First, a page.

2015  Tony Migliozzi (USA) 2:52:08  Arnold Kiptaoi (KEN) 2:55:34  Samuel Ongaki (KEN) 2:56:15
2016  Tony Migliozzi (USA) 2:54:02  Tyler Andrews (USA) 2:56:04  Collen Makaza (ZIM) 2:56:58
2017 Did not held
2018
2019  Iraitz Arrospide (ESP) 2:47:42  Lungile Gongqa (RSA) 2:48:26  Daniel Nash (GBR) 2:49:01

Women[edit]

Year Gold Silver Bronze
2005  Heather Foundling-Hawker (GBR) 7:20:46  Monica Casiraghi (ITA) 7:32:45  Lorena Di Vito (ITA) 7:35:14
2006  Zelah Morrall (GBR) 3:31:19  Sarah Tucker (GBR) 3:32:08  Fiona Davies (GBR) 3:35:15
2007  Monica Carlin (ITA) 3:32:17  June Petrie (AUS) 3:35:38  Sabine Hofer (AUT) 3:36:07
2009  Kami Semick-Pardue (USA) 3:29:48  Monica Carlin (ITA) 3:37:10  Lesley Train-Austin (RSA) 3:38:23
2010  Susan Harrison (GBR) 3:15:43  Mary Coordt (USA) 3:28:31  Irene Kalter (NED) 3:34:22
2011  Emma Gooderham (GBR) 3:17:30  Susan Harrison (GBR) 3:25:05  Joasia Zakrzewski (GBR) 3:26:37
2012  Helen Taranowski (GBR) 3:30:43  Emma Gooderham (GBR) 3:33:32  Michele Chiefari (ITA) 3:37:45
2014  Emily Harrison (USA) 3:32:30  Joanna Zakrzewski (GBR) 3:33:23  Catrin Jones (CAN) 3:37:57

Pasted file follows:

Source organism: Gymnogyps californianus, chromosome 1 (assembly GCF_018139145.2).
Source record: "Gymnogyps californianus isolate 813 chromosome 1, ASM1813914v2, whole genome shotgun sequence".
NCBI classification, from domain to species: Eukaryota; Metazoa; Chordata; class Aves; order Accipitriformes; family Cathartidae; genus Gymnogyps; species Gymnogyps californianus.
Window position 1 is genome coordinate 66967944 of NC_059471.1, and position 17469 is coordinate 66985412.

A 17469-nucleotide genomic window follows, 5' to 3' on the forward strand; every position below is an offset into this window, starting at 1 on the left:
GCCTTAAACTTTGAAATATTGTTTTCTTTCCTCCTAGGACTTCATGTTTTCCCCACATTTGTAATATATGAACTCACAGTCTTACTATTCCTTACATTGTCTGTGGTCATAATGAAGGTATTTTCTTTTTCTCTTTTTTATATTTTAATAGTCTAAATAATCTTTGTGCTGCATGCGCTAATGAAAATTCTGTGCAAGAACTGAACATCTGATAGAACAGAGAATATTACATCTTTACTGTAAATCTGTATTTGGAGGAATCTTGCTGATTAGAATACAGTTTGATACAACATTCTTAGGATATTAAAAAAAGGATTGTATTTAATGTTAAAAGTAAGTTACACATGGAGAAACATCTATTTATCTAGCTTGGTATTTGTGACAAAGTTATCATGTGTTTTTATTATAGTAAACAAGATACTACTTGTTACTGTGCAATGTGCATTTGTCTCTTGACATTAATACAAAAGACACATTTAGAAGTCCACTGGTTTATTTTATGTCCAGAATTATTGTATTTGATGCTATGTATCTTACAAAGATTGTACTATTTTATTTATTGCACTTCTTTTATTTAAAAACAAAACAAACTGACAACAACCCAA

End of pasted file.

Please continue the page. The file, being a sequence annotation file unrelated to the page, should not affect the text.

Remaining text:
2015  Camille Herron (USA) 3:20:59  Marija Vrajić (CRO) 3:28:15  Catrin Jones (CAN) 3:28:19
2016  Risper Kimaiyo (KEN) 3:22:45  Nele Alder-Baerens (GER) 3:25:53  Amy Clements (GBR) 3:26:17
2017 Did not held
2018
2019  Alyson Dixon (GBR) 3:07:20  Helen Davies (GBR) 3:09:16  Alicia Pérez (ESP) 3:15:09

Men's team[edit]

Year Gold Silver Bronze
2015  Kenya (KEN) 8:49:09  United States (USA) 8:57:52  Australia (AUS) 9:37:51
2016  United States (USA) 8:56:37  Great Britain (GBR) 8:59:29  Germany (GER) 9:45:58
2017 Did not held
2018
2019  South Africa (RSA) 8:28:38  Germany (GER) 8:35:52  Great Britain (GBR) 8:41:00

Women's team[edit]

Year Gold Silver Bronze
2015  Croatia (CRO) 10:50:08  Canada (CAN) 11:10:41  Australia (AUS) 11:31:40
2016  Great Britain (GBR) 10:36:01  United States (USA) 10:40:00  Croatia (CRO) 11:26:36